thought-leaders

Thought Leader: Grace Miao

We spoke with Grace Maio in April. She’s a Grade 4 teacher at Grant MacEwan School. We asked her about inquiry-based learning and what she thinks of gamifying the classroom. 

 

Hi Grace, thanks for sharing your thoughts with us.

No problem.

 

You’ve checked out Mobile Escape before, yes? What do you think?

I really appreciate the concept of connecting something so fun, authentic and hands-on (like an escape room) to the curriculum. I think a lot of the kids struggle because curriculum can be boring or hard to connect. I think Mobile Escape is a cool approach.

 

Is inquiry-based learning something you focus on at your school?

Our school is very inquiry-focused. Inquiry is discipline-focused where teachers are planning lessons around how an expert in that field approaches the problem at hand. Students are learning through the lens of a junior version of such an expert. Inquiry-based learning tries to find a connection between curriculum and the real world. For example, teaching students how to blueprint makes them feel like a junior version of an engineer: authentic, real-life based. Not just knowledge-based. Students learn better when they choose to engage. We introduce a topic with a hook, maybe a video, or we’ll create something to get them interested.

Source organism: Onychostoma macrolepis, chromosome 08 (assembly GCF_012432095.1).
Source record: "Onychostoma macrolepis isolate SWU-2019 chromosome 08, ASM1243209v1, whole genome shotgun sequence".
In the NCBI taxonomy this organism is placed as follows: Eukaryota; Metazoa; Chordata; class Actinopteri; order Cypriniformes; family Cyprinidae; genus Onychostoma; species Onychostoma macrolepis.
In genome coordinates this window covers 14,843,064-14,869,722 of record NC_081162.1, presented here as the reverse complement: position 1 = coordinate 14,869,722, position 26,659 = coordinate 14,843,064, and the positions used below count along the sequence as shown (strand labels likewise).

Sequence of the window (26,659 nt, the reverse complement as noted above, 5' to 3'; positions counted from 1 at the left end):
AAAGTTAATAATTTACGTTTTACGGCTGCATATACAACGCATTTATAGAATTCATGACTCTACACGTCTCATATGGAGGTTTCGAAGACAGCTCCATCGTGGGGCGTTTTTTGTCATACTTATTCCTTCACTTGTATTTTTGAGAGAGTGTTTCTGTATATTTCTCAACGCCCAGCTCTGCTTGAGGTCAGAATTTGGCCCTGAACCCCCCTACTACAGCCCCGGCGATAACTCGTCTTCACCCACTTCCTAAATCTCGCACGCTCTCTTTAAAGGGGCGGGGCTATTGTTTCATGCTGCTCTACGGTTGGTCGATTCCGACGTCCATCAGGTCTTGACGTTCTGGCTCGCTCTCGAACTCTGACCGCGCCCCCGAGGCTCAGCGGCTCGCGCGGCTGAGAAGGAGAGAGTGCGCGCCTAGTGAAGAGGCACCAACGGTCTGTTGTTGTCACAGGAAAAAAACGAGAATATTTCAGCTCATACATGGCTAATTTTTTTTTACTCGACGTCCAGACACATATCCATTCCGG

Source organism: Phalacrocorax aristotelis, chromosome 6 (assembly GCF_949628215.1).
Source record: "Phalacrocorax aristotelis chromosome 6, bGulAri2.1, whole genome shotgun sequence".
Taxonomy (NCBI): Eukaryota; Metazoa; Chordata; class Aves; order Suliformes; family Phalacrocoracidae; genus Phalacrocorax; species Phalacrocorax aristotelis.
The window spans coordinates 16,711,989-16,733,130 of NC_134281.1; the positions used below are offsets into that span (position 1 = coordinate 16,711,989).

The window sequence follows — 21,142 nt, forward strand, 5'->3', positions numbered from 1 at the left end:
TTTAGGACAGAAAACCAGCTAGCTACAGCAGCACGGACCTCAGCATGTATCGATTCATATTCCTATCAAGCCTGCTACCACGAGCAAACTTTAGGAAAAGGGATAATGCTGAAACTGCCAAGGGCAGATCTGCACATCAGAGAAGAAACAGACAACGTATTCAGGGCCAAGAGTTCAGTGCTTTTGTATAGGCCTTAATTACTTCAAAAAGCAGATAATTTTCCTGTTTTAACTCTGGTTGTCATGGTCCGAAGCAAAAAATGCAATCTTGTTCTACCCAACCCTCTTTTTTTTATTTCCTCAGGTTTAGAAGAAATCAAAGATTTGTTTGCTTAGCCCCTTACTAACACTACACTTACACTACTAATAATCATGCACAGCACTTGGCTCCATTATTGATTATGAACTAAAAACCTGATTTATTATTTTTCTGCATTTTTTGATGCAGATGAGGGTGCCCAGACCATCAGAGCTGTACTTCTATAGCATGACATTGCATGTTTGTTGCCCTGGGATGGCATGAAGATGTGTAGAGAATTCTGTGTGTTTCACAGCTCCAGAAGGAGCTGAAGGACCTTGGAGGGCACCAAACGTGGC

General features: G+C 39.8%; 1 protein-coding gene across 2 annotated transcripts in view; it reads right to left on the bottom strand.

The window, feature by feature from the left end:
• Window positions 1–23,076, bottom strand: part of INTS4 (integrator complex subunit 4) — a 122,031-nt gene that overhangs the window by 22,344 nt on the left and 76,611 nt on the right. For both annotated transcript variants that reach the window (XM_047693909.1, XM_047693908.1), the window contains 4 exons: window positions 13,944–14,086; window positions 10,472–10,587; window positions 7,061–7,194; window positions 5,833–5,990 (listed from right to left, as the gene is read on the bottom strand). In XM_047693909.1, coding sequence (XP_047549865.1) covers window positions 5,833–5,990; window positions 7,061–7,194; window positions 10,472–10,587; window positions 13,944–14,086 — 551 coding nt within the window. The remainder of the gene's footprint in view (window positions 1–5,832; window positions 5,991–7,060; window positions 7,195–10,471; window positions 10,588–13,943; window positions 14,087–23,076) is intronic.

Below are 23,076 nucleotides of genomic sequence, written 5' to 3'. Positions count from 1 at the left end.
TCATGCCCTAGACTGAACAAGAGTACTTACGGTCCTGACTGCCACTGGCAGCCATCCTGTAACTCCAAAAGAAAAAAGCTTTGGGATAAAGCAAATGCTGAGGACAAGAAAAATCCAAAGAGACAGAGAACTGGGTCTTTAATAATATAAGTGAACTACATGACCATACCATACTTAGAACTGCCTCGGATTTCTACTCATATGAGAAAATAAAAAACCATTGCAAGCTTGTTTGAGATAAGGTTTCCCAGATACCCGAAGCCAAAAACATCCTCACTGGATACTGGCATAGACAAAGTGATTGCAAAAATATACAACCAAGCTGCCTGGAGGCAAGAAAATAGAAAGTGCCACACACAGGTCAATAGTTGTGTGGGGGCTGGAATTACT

How has your Masters program affected your teaching?

I did the first year for personal growth where I learned about wellness. In the second year I took a creativity course which has broadened how I approach teaching. I’m not spoon-feeding so much. Students go home and research and explore ideas on their own, find it in the library, it’s neat. It’s made me not focus so much on the curriculum. I personally think if you teach the basic skills, the learning will happen; it’s all correlated anyways. I am more focused on the front end of the curriculum rather than each specific learning outcome. If I can have a conversation with kids, they may take it off topic, and that’s part of learning.

 

What do you think of gamifying the classroom?